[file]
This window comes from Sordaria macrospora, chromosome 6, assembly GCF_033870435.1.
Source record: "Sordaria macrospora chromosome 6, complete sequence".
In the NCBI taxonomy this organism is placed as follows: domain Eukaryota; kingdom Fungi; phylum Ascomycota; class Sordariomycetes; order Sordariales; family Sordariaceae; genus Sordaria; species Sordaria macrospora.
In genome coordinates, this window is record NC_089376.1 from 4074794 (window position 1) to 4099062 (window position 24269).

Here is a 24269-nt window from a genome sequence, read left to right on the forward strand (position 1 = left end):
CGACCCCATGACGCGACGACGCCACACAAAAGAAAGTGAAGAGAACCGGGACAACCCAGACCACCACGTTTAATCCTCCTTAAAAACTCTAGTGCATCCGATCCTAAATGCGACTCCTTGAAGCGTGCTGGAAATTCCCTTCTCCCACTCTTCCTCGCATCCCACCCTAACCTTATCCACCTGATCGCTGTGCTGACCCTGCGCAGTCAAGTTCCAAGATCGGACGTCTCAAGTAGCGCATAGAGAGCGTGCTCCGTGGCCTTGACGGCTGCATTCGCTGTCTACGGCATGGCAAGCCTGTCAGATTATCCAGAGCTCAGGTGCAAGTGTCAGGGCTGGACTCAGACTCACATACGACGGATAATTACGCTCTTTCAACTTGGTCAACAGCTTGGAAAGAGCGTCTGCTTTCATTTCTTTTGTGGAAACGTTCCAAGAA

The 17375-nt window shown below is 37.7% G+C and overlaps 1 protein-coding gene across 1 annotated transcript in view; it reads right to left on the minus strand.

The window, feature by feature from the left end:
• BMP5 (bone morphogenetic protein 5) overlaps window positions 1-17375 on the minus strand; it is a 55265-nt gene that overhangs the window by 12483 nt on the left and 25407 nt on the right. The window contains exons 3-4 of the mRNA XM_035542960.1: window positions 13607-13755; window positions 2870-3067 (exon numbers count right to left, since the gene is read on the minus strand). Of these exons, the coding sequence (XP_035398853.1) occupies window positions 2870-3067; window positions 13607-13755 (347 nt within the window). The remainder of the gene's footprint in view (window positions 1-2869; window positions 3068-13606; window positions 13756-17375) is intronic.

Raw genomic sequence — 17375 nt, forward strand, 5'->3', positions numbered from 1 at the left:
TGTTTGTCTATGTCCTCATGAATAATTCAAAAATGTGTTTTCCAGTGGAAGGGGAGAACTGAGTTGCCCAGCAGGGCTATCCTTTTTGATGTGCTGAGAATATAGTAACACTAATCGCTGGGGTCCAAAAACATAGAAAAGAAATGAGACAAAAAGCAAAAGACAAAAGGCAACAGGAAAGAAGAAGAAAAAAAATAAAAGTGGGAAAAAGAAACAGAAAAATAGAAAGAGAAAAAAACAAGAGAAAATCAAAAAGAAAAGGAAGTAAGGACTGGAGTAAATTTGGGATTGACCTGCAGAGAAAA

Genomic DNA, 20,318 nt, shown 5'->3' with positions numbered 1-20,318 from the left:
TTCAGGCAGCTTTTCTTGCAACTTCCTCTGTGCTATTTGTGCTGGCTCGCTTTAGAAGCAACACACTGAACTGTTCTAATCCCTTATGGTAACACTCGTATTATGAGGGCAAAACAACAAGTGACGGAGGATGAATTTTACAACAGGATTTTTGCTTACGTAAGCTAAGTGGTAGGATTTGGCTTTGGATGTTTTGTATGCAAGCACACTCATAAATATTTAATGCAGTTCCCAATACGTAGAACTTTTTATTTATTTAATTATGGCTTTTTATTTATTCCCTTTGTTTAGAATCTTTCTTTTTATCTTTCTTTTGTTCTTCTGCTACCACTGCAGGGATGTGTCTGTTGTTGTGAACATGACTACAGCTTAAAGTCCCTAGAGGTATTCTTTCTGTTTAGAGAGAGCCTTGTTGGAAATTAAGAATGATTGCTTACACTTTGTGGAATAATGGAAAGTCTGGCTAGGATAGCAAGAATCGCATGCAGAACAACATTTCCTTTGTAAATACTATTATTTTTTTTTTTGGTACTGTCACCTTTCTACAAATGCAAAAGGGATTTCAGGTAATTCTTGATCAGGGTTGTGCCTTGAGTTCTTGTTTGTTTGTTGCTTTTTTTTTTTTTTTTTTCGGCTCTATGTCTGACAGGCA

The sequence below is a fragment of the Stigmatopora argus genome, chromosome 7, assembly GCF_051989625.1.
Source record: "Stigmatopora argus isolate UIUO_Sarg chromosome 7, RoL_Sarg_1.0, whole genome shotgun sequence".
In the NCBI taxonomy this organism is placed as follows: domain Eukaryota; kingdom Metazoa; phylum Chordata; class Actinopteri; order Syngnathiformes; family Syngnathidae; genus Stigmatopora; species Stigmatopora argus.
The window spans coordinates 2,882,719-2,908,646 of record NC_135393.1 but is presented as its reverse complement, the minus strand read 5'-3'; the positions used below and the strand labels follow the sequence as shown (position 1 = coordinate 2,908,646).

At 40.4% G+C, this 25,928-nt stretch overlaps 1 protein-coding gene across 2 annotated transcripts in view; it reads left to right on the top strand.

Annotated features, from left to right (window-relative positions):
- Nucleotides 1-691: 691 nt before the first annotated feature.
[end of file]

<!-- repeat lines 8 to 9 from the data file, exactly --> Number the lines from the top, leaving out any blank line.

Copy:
The window, feature by feature from the left end:
• BMP5 (bone morphogenetic protein 5) overlaps window positions 1-17375 on the minus strand; it is a 55265-nt gene that overhangs the window by 12483 nt on the left and 25407 nt on the right. The window contains exons 3-4 of the mRNA XM_035542960.1: window positions 13607-13755; window positions 2870-3067 (exon numbers count right to left, since the gene is read on the minus strand). Of these exons, the coding sequence (XP_035398853.1) occupies window positions 2870-3067; window positions 13607-13755 (347 nt within the window). The remainder of the gene's footprint in view (window positions 1-2869; window positions 3068-13606; window positions 13756-17375) is intronic.